Uncertainty phase declared at Askja volcano
A statement from the state police says the most likely explanation is that magma is collecting at a depth of 2-3 kilometres. The Met Office and the University of Iceland will step up their monitoring and data collection at Askja, in the highlands north of Vatnajökull.
Land has been rising since the start of August, but the uplift has become faster in recent weeks, according both to satellite imagery and the GPS monitor on the volcano already.
The civil protection uncertainty alert is raised when: “A course of events has begun that could lead to the safety of people and/or infrastructure being put at risk. At this stage, collaboration begins between the civil protection department and the stakeholder organisations affected.”
In the case of movement near a volcano, that means increased vigilance, more detailed data gathering and research. The situation is defined and regular risk assessments compiled.
Víðir Reynisson, the civil protection chief at the state police, says there is no volcanic activity at Askja at this time, though the land has risen and there has been an increase in the number of small earthquakes. He says the uncertainty alert is being issued now so that authorities can prepare for all possible scenarios, if the land continues to rise.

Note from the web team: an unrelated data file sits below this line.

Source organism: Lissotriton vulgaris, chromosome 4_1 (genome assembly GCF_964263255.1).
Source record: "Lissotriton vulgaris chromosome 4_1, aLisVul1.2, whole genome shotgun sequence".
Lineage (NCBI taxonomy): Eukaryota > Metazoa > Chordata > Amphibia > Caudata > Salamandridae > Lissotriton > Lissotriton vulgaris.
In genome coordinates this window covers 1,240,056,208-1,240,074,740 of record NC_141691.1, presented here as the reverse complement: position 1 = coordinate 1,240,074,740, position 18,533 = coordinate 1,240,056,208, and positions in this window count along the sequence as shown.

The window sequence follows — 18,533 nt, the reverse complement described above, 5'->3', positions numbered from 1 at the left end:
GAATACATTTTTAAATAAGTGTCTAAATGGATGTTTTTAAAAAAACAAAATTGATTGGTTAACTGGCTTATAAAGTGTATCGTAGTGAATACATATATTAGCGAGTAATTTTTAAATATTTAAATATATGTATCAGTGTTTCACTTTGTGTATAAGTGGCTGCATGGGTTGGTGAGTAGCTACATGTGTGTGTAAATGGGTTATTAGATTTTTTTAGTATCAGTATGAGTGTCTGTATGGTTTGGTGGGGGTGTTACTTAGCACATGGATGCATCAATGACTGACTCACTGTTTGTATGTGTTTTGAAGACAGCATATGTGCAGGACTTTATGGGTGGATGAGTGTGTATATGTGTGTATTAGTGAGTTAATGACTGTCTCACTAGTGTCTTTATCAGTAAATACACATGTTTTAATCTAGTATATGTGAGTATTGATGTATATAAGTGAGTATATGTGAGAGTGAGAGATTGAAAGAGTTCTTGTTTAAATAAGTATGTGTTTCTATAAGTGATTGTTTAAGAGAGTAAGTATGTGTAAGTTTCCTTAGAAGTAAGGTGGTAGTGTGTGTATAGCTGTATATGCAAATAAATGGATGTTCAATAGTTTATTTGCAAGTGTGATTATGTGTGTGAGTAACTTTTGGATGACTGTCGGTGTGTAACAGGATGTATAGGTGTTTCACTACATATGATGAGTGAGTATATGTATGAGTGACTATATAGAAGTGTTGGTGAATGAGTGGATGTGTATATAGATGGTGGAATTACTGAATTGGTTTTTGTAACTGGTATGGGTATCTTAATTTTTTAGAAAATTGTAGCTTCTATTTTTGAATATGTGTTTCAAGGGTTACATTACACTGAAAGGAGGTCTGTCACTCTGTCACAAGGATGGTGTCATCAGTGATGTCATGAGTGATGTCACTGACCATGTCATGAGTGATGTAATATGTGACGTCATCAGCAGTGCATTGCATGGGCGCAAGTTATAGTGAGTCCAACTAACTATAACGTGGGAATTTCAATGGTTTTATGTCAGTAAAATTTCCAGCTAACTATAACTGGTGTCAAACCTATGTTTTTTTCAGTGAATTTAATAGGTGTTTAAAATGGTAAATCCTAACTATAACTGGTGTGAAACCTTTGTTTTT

Askja has been known to produce both lava eruptions and explosive eruptions in the past, and Víðir says both scenarios are possible. Lava eruptions, like Holuhraun or this year’s eruption on Reykjanes, are more common. An explosive eruption would be more disruptive, as it could bring significant ash fall. It is also possible the land will stop rising and the volcano will not erupt.
Askja has not erupted so far this century, but it erupted eight times in the 20th century; most recently in 1961. All were relatively small eruptions, while the 1875 eruption caused problems for farms in the region, poisoning the land and killing animals with its heavy ash fall.